Disgraceful response to UN Human Rights Review contains no new commitments.
Ottawa (24 Sept. 2013) - The Harper government presented a shallow and disgraceful report last week to the United Nations (UN) Human Rights Council, outlining its response to the Council's review of Canada’s human rights record. The UN review, which was carried out in April of this year, was conducted by other countries, including many of Canada’s closest allies. It highlighted a wide range of concerns and made recommendations to Canada regarding steps to improve human rights protection in the country.
Harper refuses to deal with human rights problems
In its response to the UN, the Harper government declined to consider any new measures or action to deal with obvious and acknowledged human rights problems. It basically rejected all recommendations that Canada adopt nationwide plans or strategies to tackle serious and complicated human rights challenges such as violence against Indigenous women, poverty, racism, homelessness, food security and implementing the UN’s Declaration on the Rights of Indigenous Peoples.
“Governments from around the world raised critical, concrete recommendations touching on numerous human rights shortcomings that are well known to Canadians,” said Alex Neve, Secretary General of Amnesty International Canada’s English Branch. “This included alarming levels of violence against Indigenous women and girls, nationwide poverty and homelessness, and Canada’s lagging record of ratifying international human rights treaties. Other areas included the rights of Indigenous peoples, refugee protection, corporate accountability, national security and women’s equality.”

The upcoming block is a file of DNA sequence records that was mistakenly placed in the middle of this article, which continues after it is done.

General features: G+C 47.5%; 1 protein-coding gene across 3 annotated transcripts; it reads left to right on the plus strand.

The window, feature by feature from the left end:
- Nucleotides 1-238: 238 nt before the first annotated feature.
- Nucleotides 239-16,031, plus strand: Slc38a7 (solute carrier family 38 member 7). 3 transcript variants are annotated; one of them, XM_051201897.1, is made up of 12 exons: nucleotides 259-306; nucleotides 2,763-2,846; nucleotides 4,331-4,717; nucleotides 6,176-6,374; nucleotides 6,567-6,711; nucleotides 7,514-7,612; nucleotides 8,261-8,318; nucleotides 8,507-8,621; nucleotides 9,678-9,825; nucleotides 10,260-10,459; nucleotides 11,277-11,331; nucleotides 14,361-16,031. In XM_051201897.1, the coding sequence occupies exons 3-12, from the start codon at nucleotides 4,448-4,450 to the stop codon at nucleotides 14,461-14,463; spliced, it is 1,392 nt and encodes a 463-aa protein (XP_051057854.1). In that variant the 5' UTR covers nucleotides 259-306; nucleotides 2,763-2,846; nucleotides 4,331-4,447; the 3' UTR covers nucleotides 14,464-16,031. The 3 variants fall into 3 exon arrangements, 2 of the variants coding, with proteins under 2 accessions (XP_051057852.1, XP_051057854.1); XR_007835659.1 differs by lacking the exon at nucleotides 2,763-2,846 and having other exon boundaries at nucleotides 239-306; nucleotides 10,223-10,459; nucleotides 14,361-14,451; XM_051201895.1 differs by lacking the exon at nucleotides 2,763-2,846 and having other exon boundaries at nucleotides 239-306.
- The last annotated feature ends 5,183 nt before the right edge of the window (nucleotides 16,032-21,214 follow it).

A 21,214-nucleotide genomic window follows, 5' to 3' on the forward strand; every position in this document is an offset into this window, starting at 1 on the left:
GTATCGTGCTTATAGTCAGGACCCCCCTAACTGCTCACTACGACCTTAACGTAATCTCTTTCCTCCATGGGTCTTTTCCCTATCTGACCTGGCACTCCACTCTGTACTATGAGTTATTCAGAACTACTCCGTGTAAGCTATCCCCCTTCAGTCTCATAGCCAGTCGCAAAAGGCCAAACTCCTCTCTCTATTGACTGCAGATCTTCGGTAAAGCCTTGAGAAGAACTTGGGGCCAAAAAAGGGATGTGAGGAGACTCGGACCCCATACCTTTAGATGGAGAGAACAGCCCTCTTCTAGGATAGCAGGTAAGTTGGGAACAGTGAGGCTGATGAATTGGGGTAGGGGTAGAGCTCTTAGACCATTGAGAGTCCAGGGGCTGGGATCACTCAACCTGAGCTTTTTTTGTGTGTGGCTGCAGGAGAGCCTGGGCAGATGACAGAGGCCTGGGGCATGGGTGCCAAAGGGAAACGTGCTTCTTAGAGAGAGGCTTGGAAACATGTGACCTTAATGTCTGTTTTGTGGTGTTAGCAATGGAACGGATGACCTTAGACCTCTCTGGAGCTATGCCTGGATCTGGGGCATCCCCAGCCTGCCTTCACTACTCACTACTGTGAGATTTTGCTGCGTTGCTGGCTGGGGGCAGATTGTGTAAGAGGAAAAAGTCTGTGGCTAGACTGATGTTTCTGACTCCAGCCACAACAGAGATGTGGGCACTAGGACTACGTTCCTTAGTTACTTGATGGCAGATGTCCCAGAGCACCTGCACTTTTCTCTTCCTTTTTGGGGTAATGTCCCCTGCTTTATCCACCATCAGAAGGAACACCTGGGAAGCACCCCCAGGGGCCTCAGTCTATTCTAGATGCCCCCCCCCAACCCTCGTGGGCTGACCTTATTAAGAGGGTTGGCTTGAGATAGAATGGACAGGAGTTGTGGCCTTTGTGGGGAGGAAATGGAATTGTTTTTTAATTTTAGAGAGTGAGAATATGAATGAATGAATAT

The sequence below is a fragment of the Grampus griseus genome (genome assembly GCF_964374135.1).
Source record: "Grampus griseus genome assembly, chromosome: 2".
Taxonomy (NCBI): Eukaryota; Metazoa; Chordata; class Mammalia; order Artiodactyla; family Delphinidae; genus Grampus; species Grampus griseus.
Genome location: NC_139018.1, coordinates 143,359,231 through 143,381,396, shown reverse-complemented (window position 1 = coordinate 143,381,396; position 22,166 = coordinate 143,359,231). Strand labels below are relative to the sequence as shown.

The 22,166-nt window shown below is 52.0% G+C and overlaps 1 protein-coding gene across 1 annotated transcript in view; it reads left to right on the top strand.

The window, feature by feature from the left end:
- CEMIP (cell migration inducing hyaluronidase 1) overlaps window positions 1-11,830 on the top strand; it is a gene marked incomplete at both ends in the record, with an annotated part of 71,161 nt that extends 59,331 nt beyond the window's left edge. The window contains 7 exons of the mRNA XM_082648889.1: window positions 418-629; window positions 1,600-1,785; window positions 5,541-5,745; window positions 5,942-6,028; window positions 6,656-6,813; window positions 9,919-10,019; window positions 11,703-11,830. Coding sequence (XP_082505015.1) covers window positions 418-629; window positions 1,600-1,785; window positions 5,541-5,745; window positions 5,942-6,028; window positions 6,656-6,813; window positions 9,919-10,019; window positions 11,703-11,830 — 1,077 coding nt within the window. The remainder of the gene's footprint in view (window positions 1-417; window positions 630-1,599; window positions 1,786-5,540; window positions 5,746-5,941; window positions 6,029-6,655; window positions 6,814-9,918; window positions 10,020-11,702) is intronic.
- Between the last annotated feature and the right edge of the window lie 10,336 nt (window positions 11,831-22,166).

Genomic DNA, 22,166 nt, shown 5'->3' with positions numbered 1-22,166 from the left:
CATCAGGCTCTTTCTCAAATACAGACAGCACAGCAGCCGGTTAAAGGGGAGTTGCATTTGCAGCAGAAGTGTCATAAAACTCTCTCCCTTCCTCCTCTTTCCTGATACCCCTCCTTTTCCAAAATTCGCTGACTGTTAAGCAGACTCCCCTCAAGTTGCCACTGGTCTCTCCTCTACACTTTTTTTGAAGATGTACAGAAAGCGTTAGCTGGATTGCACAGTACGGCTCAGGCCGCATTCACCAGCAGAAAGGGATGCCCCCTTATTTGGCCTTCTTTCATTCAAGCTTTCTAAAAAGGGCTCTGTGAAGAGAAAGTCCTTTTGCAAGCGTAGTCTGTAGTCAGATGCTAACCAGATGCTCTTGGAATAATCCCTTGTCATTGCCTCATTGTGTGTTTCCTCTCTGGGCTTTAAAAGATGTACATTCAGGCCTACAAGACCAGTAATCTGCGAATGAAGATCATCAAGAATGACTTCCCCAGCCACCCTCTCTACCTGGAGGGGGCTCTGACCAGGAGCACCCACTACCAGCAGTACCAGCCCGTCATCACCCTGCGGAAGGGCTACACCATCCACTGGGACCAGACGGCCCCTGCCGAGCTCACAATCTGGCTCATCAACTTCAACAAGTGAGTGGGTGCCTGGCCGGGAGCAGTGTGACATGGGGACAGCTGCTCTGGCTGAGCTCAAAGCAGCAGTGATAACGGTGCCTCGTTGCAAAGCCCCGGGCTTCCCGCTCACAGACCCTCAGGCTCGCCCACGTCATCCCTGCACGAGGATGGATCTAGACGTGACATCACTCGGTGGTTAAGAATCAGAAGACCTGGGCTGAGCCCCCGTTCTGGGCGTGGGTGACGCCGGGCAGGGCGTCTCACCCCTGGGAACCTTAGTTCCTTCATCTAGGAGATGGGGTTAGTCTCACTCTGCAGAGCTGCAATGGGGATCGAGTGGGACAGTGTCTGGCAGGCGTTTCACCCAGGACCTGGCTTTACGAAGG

“Particularly stunning is the government’s refusal to develop a comprehensive national action plan dealing with violence against Indigenous women and girls,” said Neve. “Seven countries made that specific recommendation; with 18 others calling for meaningful action to address this grave human rights crisis. Canada’s unfathomable defiance to do so sends a strong message of callous disinterest.”
Many countries called on the government to ratify a growing number of important international human rights treaties that have been ignored by Canada for years dealing with such pressing concerns as enforced disappearances; economic, social and cultural rights; the rights of migrant workers; the rights of persons living with disabilities; and the rights of children.
Harper refuses to ratify treaty preventing torture
Especially troubling was the Harper government's position taken with respect to a treaty focused on preventing torture, the Optional Protocol to the Convention against Torture. The Protocol was adopted by the UN almost eleven years ago and Canada made international commitments in 2006 and 2009 to consider ratifying this treaty.
“This time around Canada has told the world that there is no ‘current plan’ to ratify the Optional Protocol to the Convention against Torture,” noted Neve. “That is a climb down from previous pledges to ‘consider’ ratification and leaves Canada thumbing its nose at a concrete UN treaty that seeks to prevent torture around the world through a system of prison inspections.”
The Universal Periodic Review process was instituted as part of a UN human rights reform process that was concluded in 2005. At the time the Canadian government was a strong champion of the initiative, which would ensure, for the first time, that the human rights record of every UN member state would be reviewed by other governments on an ongoing basis (once every four years). The review is carried out through the UN Human Rights Council. This is the second time Canada’s record has been reviewed. Canada’s record was reviewed for the first time in 2009.
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